EXAMPLES. —1. “The BROOK's bright wave.”

2. “The wind's lov sigh.”
3. Our devoted father and our affectionate mother.


Obs. 11.—Possessive Adjectives, in addition to their primary office, sometimes introduce Auxiliary Sentences. EXAMPLES.—1. “All are but parts of one stupendous WHOLE,

Whose body Nature is, and God the soul.”—Pope. 2. “There are a sort of MEN whose visages Do cream and mantle like a standing pond.”

Shakspeare. REM.—In Sentence (1), “whose” is an Adjunct of “body," and it is ased also to introduce the Adjunct Sentence “Whose body Nature is, and God the soul.”

Obs. 12.—The Possessive Adjective is often the Logical Subject of a Participle.

EXAMPLES.—1. “I have an engagement which prevents my staying

longer with you.”

2. “I allude to your inviting me to your forests.”—Pope. Who invited me ?-you This observation also applies to Substantives. EXAMPLE.--The boy's mistake. Who mistook !-the boy.


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NOTE III.—An Adjective, like a Participle, may be used in Predicate, with a Verb, when the Verb requires its aid to make the assertion. EXAMPLES.—1. “His palsied hand waxed strong."

2. “Canst thou grow sad as Earth grows bright pas
3. Vanity often renders man contemptible.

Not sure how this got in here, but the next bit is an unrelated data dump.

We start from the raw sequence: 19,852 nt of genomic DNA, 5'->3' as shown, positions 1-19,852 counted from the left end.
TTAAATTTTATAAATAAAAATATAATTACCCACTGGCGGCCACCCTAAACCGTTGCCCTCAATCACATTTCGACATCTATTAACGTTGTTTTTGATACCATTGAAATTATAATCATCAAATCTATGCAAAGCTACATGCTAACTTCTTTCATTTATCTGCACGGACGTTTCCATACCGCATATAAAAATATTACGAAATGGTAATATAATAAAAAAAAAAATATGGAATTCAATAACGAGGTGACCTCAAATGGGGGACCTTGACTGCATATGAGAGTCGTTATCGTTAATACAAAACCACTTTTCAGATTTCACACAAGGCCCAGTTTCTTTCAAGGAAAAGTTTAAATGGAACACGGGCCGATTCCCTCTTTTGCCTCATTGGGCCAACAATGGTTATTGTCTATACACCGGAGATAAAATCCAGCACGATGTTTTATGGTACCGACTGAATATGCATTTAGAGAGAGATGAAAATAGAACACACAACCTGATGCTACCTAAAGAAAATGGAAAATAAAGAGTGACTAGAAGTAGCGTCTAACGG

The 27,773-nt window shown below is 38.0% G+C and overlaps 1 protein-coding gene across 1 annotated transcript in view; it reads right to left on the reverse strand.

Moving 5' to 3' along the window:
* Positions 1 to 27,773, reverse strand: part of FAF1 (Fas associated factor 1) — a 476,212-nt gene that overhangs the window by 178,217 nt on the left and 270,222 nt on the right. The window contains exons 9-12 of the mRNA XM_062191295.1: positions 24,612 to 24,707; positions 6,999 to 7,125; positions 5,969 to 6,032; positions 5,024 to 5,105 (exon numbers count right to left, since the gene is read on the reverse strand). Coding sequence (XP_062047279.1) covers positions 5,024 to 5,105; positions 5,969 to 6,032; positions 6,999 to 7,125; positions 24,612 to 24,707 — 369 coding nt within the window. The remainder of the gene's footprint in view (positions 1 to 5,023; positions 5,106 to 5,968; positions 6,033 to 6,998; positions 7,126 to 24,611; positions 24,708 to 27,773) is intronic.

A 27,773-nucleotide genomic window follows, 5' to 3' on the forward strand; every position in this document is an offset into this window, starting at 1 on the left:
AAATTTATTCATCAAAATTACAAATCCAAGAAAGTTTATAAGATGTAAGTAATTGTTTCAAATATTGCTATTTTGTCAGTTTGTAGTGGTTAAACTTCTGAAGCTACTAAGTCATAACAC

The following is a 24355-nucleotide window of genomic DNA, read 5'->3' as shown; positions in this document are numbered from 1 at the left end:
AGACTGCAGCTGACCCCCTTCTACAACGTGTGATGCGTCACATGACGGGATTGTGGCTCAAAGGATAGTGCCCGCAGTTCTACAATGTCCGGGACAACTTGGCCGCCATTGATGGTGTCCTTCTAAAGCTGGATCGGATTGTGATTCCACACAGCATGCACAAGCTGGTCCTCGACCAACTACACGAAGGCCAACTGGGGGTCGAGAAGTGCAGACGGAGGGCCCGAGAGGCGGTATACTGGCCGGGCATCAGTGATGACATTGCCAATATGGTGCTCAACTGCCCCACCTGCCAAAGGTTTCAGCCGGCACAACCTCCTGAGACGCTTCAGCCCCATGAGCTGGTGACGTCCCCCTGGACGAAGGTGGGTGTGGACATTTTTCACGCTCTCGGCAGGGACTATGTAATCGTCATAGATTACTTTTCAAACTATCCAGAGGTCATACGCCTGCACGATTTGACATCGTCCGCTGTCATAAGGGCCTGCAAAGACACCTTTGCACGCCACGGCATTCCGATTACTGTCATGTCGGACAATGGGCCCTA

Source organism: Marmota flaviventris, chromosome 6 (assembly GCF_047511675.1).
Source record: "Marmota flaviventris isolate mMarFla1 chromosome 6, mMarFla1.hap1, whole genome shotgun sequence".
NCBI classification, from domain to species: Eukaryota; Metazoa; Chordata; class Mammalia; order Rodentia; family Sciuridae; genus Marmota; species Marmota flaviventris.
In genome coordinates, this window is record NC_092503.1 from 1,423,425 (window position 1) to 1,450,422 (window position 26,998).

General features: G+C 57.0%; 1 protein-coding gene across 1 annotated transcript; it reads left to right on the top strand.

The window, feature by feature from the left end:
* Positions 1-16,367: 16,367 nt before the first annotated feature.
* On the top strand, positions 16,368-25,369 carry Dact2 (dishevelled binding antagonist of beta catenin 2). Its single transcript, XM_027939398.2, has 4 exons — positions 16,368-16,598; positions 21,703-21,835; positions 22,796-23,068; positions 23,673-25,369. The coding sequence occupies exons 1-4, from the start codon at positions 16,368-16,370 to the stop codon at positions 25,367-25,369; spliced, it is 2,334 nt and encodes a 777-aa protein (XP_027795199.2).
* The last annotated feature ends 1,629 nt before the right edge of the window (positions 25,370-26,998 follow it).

4. Virtue always makes man happy. Obs. 1.--Many English Verbs contain the signification of such Adjec tives in themselves. Thus,

Waxed strong”. .has its equivalent, strengthened. Grows bright

brightens. Makes happy"

happifies Obs. 2.—But not all Predicate Adjectives have their equivalent Verbs Thus, for the Predicate, “Renders contemptible,” we have not the Verb, contemptibleize.

OBs. 3.-Participles, like Verbs, sometimes require the use of Adjectives to complete the sense. Adjectives thus used are said to be "in Predicate." EXAMPLES.-1 “The desire of being happy reigns in all hearts.”

2. Her highest happiness consists in making others happy. Obs. 4.-Adjectives may be in Predicate(1.) With Transitive Verbs—Active Voice. EXAMPLES. — 1. "They'll make me mad, they'll make me mad.

2. “The study of science tends to make us devout." (2.) With Passive Verbs. EXAMPLES.—1. “He was made wretched by his own folly.”

2. “The children were rendered miserable by the sins of (3.) With Neuter and other Intransitive Verbs. EXAMPLES.-1. “How dear to my heart are the scenes of my childhood

the father.”

2. “ Be not therefore grieved nor angry with yourselves.'

(4.) With Verbs—Infinitive Mode.
EXAMTLES.—1. “The study of science tends to make us devout."

2. “Dost thou well to be angry?

3. “I own it made my blood run cold." (5.) With Participles as Adjectives. EXAMPLES.—1. Falling short of this, we cannot succeed.”